import com.google.gwt.user.client.ui.Button;
import com.google.gwt.user.client.ui.ClickListener;
import com.google.gwt.user.client.ui.RootPanel;
import com.google.gwt.user.client.ui.Widget;

public class Hello implements EntryPoint {

public void onModuleLoad() {
Button b = new Button("Click me", new ClickListener() {
public void onClick(Widget sender) {
Window.alert("Hello, AJAX");
}
});

RootPanel.get().add(b);

// Create a new button along with event listener.
// The event listener has listener method called onClick().

Button c = new Button("Click me 2", new ClickListener() {
public void onClick(Widget sender) {
Window.alert("Hello, AJAX2");
}
});

RootPanel.get().add(c);
}

}
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Figure-2.16: Modified GWTHello application in hosted mode.

5. [For your own exercise] Add your own button - you can name it as Click me 3 - to the
application.

return to the top of
exercise


(2.2) Build and run "Kitchen Sink" sample application using NetBeans - Modify Buttons.java
In this step, you are going to build and run "Kitchen Sink" sample application using NetBeans and
then modify Buttons.java to add your own buttons. The application is already provided as "ready-
to-build" NetBeans project called GWTKitchenSink as part of hands-on lab zip file.
0. Start NetBeans IDE if you have not done so yet.
1. Open GWTKitchenSink NetBeans project.

Select File->Open Project (Ctrl+Shift+O). The Open Project dialog box appears.
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Browse down to <LAB_UNZIPPED_DIRECTORY>/ajaxgwtintro/samples/<OS> directory.

Select GWTKitchenSink.

Click Open Project Folder.

Observe that the GWTKitchenSink project node appears under Projects tab window
2. Resolve references (as described above) if you experience reference problems.
3. Build and run GWTKitchenSink project.

Right click GWTKitchenSink project node and select Run.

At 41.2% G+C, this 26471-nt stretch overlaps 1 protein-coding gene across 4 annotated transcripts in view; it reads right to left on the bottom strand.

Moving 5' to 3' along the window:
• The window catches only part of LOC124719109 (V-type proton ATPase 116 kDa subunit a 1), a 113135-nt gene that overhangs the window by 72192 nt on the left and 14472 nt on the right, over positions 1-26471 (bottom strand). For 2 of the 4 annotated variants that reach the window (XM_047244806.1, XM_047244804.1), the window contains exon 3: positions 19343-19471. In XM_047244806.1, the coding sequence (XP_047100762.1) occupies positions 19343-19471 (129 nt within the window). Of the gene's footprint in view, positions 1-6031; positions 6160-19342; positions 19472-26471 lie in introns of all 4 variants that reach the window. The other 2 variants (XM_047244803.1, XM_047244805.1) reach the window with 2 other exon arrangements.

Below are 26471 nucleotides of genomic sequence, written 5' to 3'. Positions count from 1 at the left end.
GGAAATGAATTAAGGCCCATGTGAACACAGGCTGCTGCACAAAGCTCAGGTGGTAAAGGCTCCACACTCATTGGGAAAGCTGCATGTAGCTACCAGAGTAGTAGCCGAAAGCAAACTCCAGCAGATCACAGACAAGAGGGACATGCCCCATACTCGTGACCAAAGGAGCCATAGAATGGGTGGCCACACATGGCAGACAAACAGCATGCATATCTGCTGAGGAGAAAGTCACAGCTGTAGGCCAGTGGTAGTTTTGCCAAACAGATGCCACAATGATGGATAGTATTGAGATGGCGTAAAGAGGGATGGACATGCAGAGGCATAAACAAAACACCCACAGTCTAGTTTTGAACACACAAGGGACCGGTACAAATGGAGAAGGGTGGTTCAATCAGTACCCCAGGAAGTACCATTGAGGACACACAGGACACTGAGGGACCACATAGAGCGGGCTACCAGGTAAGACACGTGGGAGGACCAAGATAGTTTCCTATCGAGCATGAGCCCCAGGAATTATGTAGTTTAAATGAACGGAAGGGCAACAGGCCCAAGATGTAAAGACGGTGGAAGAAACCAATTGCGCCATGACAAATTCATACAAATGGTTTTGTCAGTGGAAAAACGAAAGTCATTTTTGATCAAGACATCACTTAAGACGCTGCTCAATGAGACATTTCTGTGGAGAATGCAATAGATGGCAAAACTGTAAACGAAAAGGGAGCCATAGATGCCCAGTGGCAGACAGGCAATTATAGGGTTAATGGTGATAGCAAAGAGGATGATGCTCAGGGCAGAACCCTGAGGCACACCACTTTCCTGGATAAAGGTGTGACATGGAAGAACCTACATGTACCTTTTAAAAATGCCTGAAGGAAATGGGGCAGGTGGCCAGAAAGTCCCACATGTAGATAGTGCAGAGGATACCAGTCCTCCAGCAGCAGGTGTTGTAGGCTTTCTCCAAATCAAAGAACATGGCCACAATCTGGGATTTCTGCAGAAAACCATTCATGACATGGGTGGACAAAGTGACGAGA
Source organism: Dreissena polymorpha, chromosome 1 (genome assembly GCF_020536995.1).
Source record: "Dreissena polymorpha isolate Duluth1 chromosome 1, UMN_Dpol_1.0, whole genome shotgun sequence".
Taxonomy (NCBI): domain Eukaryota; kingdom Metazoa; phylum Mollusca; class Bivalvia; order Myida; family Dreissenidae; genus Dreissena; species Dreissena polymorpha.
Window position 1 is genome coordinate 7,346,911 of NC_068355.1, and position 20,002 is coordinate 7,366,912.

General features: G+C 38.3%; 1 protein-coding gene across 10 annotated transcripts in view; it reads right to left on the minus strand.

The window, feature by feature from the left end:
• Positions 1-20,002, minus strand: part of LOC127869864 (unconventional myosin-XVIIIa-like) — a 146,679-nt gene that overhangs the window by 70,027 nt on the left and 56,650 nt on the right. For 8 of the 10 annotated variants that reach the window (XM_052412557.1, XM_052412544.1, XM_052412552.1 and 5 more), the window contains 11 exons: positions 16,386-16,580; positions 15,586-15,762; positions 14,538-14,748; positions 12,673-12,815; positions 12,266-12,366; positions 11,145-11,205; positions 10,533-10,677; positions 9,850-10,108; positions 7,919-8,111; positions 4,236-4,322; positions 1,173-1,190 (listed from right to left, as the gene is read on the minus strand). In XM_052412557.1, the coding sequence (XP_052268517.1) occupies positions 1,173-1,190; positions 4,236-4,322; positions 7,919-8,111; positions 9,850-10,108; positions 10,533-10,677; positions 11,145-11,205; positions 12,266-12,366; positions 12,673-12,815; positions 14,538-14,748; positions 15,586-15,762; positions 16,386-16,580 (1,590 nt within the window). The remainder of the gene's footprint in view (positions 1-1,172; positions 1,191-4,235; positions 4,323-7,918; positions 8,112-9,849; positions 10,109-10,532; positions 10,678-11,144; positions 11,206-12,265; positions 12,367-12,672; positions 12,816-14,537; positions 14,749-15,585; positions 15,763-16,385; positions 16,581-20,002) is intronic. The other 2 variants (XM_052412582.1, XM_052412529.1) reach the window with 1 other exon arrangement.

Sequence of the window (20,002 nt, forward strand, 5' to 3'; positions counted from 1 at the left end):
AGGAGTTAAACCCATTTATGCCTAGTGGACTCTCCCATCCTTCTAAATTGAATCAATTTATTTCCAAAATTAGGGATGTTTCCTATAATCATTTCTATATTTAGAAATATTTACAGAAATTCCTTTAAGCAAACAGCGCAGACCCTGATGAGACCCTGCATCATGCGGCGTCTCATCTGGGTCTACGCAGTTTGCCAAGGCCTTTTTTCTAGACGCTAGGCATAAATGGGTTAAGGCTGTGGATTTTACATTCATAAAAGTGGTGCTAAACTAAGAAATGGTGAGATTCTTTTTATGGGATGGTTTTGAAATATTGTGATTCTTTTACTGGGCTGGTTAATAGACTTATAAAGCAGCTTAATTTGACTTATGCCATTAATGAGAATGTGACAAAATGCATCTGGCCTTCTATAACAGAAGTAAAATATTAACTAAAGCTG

Observe the starting page gets displayed.

Click "Click me to get to the GWT Page" link.

Observe the KitchenSink page gets displayed. (Figure-2.22 below)
Figure-2.22: GWTKitchenSink page

4. Check each of the widgets in the left starting from Buttons. Play around with them. (Figure-2.23
below)

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Figure-2.23: Buttons

5. Try the following:

Menus

Images

Layouts

Lists

Popups

Tables

Text

Trees
6. For Frames, click Back and Forward buttons and see if they are working as expected. (Figure-
2.24 below)

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Figure-2.24: Try Back and Forward buttons.

return to the top of
exercise

(2.3) Modify Buttons.java

1. Modify Buttons.java under GWTKitchenSink->com.google.gwt.sample.kitchensink.client
as shown in Code-2.30 below. The bold-fonted comments are added to aid your understanding -
you will not see them in the actual code. The new code fragments that need to be added are
highlighted in bold and blue-colored font. The new code is to add another menu bar called "Life"
with its own menu items.

/*
* Copyright 2006 Google Inc.
*
* Licensed under the Apache License, Version 2.0 (the "License"); you may not
* use this file except in compliance with the License. You may obtain a copy of
* the License at
*
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* http://www.apache.org/licenses/LICENSE-2.0
*
* Unless required by applicable law or agreed to in writing, software
* distributed under the License is distributed on an "AS IS" BASIS, WITHOUT
* WARRANTIES OR CONDITIONS OF ANY KIND, either express or implied. See the
* License for the specific language governing permissions and limitations under
* the License.
*/
package com.google.gwt.sample.kitchensink.client;

import com.google.gwt.user.client.ui.Button;
import com.google.gwt.user.client.ui.CheckBox;
import com.google.gwt.user.client.ui.HorizontalPanel;
import com.google.gwt.user.client.ui.RadioButton;
import com.google.gwt.user.client.ui.VerticalPanel;

/**
* Demonstrates the various button widgets.
*/
public class Buttons extends Sink {

public static SinkInfo init() {
return new SinkInfo("Buttons",
"GWT supports all the myriad types of buttons that exist in HTML. "
+ "Here are a few for your viewing pleasure.") {
public Sink createInstance() {
return new Buttons();
}
};
}

// Create button and checkbox objects
private Button disabledButton = new Button("Disabled Button");
private CheckBox disabledCheck = new CheckBox("Disabled Check");
private Button normalButton = new Button("Normal Button");
private Button myOwnButton = new Button("My Own Button");
private CheckBox normalCheck = new CheckBox("Normal Check");

// Create a vertical panel
private VerticalPanel panel = new VerticalPanel();

// Create radio buttons
private RadioButton radio0 = new RadioButton("group0", "Choice 0");
private RadioButton radio1 = new RadioButton("group0", "Choice 1");
private RadioButton radio2 = new RadioButton("group0", "Choice 2 (Disabled)");
private RadioButton radio3 = new RadioButton("group0", "Choice 3");
private RadioButton radio4 = new RadioButton("group0", "Choice 4");

// Constructor of the Buttons class
public Buttons() {
HorizontalPanel hp;

// Create a horizontal panel object and add buttons to it.
// Also add the horizontal panel object to the vertical panel.